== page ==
Nonoperating room anesthesia (NORA) refers to the administration of anesthesia or sedation outside the operating room (OR).1 The popularity of NORA is increasing, with proportions of NORA cases (out of all anesthesia cases) rising from 28.3 percent in 2010 to 35.9 percent in 2014.2 Common NORA procedures fall under radiology, gastrointestinal imaging such as colonoscopy or endoscopy, diagnostic/therapeutic interventions, pediatric cardiac catheterization, psychiatric treatment and dentistry.1 As NORA becomes more commonplace, anesthesia providers must adapt their practices to fit the equipment, personnel and facilities associated with these procedures.1 Each non-OR site has its own anesthetic challenges and may be unfamiliar to the anesthesiology practitioner, causing technical, communication and operational issues.3 When providing patient care, anesthesia professionals should consider NORA-related procedure preparation and complications specific to NORA.1,4
Preparing for a NORA procedure may be unfamiliar to an anesthesia provider, but it is crucial to patient safety.1 As NORA procedures may be far from hospitals, anesthesiologists must ensure that the location has reliable sources of oxygen and suction; systems for scavenging waste anesthetic gases; resuscitation devices; anesthesia drugs, supplies and equipment for the required care; monitoring equipment; electrical outlets; proper illumination; sufficient space; and appropriate staff.1 Additionally, anesthesia providers should familiarize themselves with new devices and choose appropriate equipment based on the particular non-OR environment.4 The choice of anesthesia itself may also be different for a NORA procedure. For example, Lin and Weigel suggest that use of propofol sedation for low-risk, non-OR procedures may allow the allocation of scarce anesthesia resources to more complex surgeries.5 On the other hand, a review by Knigge and Hahnenkamp found that propofol use in non-OR endoscopic procedures may be concerning.6 The authors recommend that non-OR propofol be provided in a limited dose, along with careful titration, the addition of supplements like ketamine and dexmedetomidine, monitoring of anesthetic depth and vigilant airway control.6 Walls et al. emphasize that with the rapid growth of NORA, anesthesia providers should be more cautious than ever in preventing human error.7 Overall, NORA requires ample preparation of the non-OR location and of the anesthetic team.
Many complications can occur during the induction of NORA. These include, but are not limited to, wheezing, coughing, aspiration, allergic reaction, apnea, airway obstruction, delirium, IV-related complications, inadequate anesthesia supply, vomiting, requirement of emergency anesthesia consultation, hypothermia, unplanned admission to hospital, unexpected changes in vital signs and—in some cases—death.1 Though many of these complications could also occur in the OR, they are made more complex by the distance between non-OR settings and the hospital and other health professionals.1 A review by Tao and Oprea showed that issues such as chronic oral anticoagulation can cause risk of bleeding in non-OR procedures, making the anesthesiologist’s job more difficult.8 A review by Clark demonstrated higher severity of injury in non-OR procedures compared to those in the OR, with the most common complication being oversedation.3 Lin and Weigel cited NORA complications such as difficulties in endotracheal tube placement and the potential need to move to an OR.5 NORA may be useful in saving time, money or supplies,5 but it may present unique and difficult complications.8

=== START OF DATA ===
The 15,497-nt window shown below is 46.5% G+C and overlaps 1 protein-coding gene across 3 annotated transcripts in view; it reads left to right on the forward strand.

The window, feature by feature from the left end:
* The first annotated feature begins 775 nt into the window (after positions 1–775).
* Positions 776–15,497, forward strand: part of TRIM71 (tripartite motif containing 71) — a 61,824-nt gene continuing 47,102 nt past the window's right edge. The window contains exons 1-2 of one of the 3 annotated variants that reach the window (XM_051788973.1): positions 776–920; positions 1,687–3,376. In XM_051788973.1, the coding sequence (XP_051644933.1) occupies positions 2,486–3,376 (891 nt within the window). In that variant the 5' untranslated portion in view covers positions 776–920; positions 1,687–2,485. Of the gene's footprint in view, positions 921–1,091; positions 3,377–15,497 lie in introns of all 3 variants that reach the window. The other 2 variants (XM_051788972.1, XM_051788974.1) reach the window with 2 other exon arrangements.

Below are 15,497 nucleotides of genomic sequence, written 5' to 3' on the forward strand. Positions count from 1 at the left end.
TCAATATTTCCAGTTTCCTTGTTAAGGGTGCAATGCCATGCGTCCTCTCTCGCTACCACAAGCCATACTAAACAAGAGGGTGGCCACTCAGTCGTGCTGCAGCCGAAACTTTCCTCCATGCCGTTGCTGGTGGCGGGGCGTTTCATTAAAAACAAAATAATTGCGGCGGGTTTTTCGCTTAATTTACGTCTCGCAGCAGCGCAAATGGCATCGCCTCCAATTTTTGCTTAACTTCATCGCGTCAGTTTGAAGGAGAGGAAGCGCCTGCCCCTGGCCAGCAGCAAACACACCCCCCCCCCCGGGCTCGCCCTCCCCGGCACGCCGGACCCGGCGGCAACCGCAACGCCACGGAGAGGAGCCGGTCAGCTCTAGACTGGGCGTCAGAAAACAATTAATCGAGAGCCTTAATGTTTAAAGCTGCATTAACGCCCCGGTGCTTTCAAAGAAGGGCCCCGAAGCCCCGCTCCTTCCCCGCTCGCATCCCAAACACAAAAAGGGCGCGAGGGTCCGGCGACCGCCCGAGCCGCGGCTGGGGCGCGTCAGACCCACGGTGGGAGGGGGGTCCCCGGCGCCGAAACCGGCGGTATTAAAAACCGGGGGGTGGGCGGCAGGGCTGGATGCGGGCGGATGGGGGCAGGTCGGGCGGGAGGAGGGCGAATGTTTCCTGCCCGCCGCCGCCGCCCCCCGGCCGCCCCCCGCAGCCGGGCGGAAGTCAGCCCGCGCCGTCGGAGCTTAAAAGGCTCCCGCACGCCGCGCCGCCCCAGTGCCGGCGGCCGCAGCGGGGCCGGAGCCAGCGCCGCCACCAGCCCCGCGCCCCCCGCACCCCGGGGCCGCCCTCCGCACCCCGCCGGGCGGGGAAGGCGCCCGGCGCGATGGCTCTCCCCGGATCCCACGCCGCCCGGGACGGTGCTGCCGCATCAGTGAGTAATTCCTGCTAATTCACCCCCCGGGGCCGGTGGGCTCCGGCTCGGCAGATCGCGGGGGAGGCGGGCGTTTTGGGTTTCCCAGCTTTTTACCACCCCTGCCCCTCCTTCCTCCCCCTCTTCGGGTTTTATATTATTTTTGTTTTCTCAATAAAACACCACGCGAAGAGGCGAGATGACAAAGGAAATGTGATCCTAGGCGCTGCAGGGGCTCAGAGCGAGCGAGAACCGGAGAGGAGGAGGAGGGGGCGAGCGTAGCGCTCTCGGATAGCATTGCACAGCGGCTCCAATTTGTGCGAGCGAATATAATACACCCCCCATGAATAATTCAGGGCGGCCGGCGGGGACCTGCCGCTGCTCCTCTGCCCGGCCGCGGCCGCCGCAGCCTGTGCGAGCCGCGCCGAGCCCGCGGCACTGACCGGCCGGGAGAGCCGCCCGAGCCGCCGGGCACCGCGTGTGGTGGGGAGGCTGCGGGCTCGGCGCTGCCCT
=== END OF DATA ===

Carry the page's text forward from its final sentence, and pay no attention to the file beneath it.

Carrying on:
The use of NORA is becoming more common, and it has various advantages and disadvantages. While NORA is helpful for various imaging and dental procedures, it comes with added challenges. Anesthesia providers must ensure the non-OR location and anesthetic team are adequately prepared for a procedure, and they may need to alter selection of anesthesia. Additionally, clinicians should be aware of the added complications that could arise during NORA induction. In the future, NORA facilities should standardize their equipment in order to preventable complications. Anesthesiology practitioners can take the lead in consistent NORA provision to improve patient outcomes and reduce adverse events.1
1. Youn AM, Ko Y-K, Kim Y-H. Anesthesia and sedation outside of the operating room. Korean Journal of Anesthesiology. 2015;68(4):323–331.
2. Nagrebetsky A, Gabriel RA, Dutton RP, Urman RD. Growth of Nonoperating Room Anesthesia Care in the United States: A Contemporary Trends Analysis. Anesthesia & Analgesia. 2017;124(4):1261–1267.
3. Clark C. Non-operating Room Anesthesia. In: Sikka PK, Beaman ST, Street JA, eds. Basic Clinical Anesthesia. New York, NY: Springer New York; 2015:421–428.
4. Mandel JE. Recent advances in respiratory monitory in nonoperating room anesthesia. Current Opinion in Anesthesiology. 2018;31(4):448–452.
5. Lin OS, Weigel W. Nonoperating room anesthesia for gastrointestinal endoscopic procedures. Current Opinion in Anesthesiology. 2018;31(4):486–491.
6. Knigge S, Hahnenkamp K. Nonoperating room anesthesia for endoscopic procedures. Current Opinion in Anesthesiology. 2017;30(6):652–657.
7. Walls JD, Bramble WJJ, Weiss MS. Safety in the nonoperating room anesthesia suite is not an accident: Lessons from the National Transportation Safety Board. Current Opinion in Anesthesiology. 2019;32(4):504–510.
8. Tao J, Oprea AD. Periprocedural Anticoagulation Management For Nonoperating Room Anesthesia Procedures: A Clinical Guide. Seminars in Cardiothoracic and Vascular Anesthesia. 2019;23(4):352–368.